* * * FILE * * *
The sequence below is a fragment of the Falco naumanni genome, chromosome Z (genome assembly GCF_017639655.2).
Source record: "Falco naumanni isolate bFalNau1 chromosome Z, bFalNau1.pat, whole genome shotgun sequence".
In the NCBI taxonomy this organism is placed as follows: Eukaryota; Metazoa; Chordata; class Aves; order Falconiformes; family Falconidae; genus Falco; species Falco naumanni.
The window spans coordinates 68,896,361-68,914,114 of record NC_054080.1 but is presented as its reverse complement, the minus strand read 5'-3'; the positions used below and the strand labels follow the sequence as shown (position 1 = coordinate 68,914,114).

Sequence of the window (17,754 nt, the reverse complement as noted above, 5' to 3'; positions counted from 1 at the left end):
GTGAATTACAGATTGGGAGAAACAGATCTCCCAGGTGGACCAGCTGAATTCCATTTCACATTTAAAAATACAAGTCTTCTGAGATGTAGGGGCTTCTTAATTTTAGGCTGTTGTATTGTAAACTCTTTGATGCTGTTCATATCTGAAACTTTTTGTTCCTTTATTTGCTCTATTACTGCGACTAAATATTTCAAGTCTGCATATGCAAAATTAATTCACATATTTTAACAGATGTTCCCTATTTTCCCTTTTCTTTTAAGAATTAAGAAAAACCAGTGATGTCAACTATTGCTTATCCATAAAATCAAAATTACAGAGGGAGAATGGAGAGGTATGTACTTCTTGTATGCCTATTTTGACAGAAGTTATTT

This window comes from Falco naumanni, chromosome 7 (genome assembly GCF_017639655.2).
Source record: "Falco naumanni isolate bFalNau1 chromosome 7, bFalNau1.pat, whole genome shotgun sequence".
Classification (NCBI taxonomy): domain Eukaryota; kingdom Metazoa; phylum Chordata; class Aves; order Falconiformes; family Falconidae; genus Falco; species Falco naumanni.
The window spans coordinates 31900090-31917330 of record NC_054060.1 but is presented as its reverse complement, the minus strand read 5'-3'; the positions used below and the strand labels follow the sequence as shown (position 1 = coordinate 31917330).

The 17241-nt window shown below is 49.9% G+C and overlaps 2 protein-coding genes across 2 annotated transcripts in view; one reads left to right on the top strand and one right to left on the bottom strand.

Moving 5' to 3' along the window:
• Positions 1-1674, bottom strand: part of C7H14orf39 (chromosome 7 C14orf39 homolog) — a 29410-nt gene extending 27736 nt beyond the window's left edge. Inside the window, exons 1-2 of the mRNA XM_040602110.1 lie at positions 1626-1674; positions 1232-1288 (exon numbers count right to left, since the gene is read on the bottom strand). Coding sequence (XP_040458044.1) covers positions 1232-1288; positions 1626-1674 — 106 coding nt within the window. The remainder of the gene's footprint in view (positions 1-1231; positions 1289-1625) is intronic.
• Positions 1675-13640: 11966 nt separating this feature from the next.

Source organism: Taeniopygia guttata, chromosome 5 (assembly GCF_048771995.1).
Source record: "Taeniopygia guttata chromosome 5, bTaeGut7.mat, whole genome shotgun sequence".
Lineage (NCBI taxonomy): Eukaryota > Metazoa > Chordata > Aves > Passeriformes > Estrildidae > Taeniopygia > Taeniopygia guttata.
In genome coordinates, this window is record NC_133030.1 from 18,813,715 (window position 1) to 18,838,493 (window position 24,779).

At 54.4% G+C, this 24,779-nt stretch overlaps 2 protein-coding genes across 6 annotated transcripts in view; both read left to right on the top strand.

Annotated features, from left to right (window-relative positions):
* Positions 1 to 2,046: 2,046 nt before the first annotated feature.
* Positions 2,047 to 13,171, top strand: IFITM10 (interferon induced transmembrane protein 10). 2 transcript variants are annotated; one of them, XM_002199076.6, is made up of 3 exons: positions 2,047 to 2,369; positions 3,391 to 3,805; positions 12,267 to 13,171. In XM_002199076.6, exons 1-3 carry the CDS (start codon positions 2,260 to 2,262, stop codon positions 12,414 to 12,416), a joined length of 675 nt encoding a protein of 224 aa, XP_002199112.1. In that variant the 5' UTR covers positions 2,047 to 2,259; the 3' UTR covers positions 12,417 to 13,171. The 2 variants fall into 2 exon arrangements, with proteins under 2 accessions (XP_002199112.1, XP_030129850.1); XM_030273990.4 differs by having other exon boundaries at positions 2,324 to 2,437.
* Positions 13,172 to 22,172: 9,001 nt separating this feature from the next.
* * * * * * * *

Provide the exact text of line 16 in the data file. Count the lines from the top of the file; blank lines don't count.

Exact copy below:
Source record: "Taeniopygia guttata chromosome 5, bTaeGut7.mat, whole genome shotgun sequence".